The Transparency and Accountability Advancement Group has faulted proposal by Chairman of the House of Representatives Committee on the Niger Delta, Hon Olubunmni Tunji-Ojo, for the repeal of the Niger Delta Development Commission (NDDC) Act.
Hon Tunji-Ojo had hinted that he would propose a bill for the NDDC Act to be repealed and replaced with a new law.
One of the highlights of the proposed bill is the provision on minimum qualifications for the offices of the MD and the EDs.
Reacting to Hon Tunji-Ojo’s new proposal, Transparency and Accountability Advancement Group, in a statement by
Comrade Ebi Arogbofa, national chairman, said it was mischievous, especially given that the current legislation is clear on the qualifications for the executive positions.
The group said under Part V, Section 12(1) and (1a), the NDDC Act provides that: “There shall be for the Commission, a Managing Director, and two Executive Directors who shall be indigenes of oil producing areas starting with the member states of the Commission with the highest production quantum of oil and shall rotate among member states in the order of production; (a) have such qualification and experience as are appropriate for a person required to perform the functions of those offices under this Act.”
On the lawmaker’s position that the NDDC Act does not provide any punishment for any infraction committed within the commission, the group said: “This is not true as there are more than enough provisions in the EFCC Act, the ICPC Act and the criminal code to punish those who commit infractions in any public institution, the NDDC inclusive.”
It accused federal lawmakers of failing to defend NDDC Act when the Minister of Niger Delta Affairs disregarded the Governing Board appointed by the president and cleared by the National Assembly in line with the NDDC Act, and, instead, appointed interim managements since October 2019.
“The NDDC has been operating outside the ambit of the NDDC Act since October 2019, yet Tunji-Ojo and his colleagues did nothing to ensure that the provisions of the NDDC Act are followed,” the group said.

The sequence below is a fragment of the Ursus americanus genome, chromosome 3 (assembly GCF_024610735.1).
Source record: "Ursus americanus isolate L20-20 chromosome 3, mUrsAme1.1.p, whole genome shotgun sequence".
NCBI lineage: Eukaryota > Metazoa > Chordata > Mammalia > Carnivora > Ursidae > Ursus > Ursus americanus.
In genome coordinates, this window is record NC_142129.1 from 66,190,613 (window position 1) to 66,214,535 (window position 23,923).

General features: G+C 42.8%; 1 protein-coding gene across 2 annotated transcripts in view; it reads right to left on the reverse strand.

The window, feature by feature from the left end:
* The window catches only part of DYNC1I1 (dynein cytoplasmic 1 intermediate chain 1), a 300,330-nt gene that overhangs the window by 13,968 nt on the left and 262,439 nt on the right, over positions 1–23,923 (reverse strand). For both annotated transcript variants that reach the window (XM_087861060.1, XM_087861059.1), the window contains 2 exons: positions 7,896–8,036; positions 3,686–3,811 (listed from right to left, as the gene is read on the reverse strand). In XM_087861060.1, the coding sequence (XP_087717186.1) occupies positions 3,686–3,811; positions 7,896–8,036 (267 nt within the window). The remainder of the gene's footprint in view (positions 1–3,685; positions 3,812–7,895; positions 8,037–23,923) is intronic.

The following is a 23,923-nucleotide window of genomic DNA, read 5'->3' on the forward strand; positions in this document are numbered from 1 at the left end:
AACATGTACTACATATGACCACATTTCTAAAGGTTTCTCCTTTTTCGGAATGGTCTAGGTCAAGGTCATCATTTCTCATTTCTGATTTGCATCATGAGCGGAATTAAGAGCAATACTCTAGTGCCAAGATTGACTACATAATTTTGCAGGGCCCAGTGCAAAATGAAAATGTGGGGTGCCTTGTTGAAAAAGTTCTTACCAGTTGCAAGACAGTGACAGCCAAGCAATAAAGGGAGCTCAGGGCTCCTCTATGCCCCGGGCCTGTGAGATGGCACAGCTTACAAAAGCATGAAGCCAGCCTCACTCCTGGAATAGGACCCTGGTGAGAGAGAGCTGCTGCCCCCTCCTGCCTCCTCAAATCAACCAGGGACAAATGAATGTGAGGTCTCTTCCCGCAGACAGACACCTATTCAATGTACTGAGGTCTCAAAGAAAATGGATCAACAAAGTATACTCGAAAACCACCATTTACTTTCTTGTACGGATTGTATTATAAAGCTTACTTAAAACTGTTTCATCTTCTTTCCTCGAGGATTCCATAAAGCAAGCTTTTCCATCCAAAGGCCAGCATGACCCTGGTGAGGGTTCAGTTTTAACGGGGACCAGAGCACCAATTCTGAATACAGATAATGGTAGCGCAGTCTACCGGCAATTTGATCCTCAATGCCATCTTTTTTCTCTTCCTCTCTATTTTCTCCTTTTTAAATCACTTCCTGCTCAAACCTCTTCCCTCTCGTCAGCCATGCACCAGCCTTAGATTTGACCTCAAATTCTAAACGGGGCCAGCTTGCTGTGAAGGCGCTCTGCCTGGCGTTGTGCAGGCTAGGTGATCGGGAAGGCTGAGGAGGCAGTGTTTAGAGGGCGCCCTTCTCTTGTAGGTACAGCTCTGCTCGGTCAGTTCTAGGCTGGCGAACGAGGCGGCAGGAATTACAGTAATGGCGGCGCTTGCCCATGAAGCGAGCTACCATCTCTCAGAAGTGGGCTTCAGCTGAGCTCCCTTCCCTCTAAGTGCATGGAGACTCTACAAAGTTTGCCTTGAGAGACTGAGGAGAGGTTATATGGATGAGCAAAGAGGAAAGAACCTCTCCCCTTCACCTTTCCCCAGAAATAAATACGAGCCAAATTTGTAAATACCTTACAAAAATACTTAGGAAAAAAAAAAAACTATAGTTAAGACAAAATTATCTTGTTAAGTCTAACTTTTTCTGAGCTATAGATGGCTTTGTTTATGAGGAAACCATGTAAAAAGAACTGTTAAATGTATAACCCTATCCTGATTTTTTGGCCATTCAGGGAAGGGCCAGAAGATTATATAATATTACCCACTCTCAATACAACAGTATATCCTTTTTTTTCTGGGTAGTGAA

Transparency and Accountability Advancement Group alleged that over N400 billion had been spent by the various interim managements appointed by the Niger Delta Affairs minister since October 2019 “with nothing to show in the Niger Delta states.”
The group said the appointment of Mr Effiong Okon Akwa, a member of the previous Interim Management Committee, as Interim Sole Administrator of the NDDC, was illegal as it contravenes the NDDC Act.
“We are bothered at the continuation of this brazen behaviour of the Niger Delta Minister Godswill Akpabio, assisted by people like Tunji-Ojo, in making illegal appointments of heads of the NDDC, despite sound legal counsel that it is not only unlawful but disenfranchises the nine constituent states of the NDDC to fair representation in the development agency,” it said.
The group expressed sadness that the provisions of the NDDC Act are being violated “under the nose of the National Assembly, which must sit up and insist that the proper thing be done.”
It said the peace in the Niger Delta region should not be taken for granted as “many nationalities, groups and stakeholders have continued to question the propriety of appointing illegal interim administrators for the NDDC.”
The group urged President Buhari to inaugurate the NDDC Governing Board without further delay, saying the Niger Delta region will no longer “allow any politician or group to ride roughshod with the resources of the Niger Delta people and mess with the NDDC Act for their selfish political and corrupt interests forthwith.”
It said the interim management arrangement in the NDDC should be ended, while “the NDDC Governing Board should be put in place without any delay.”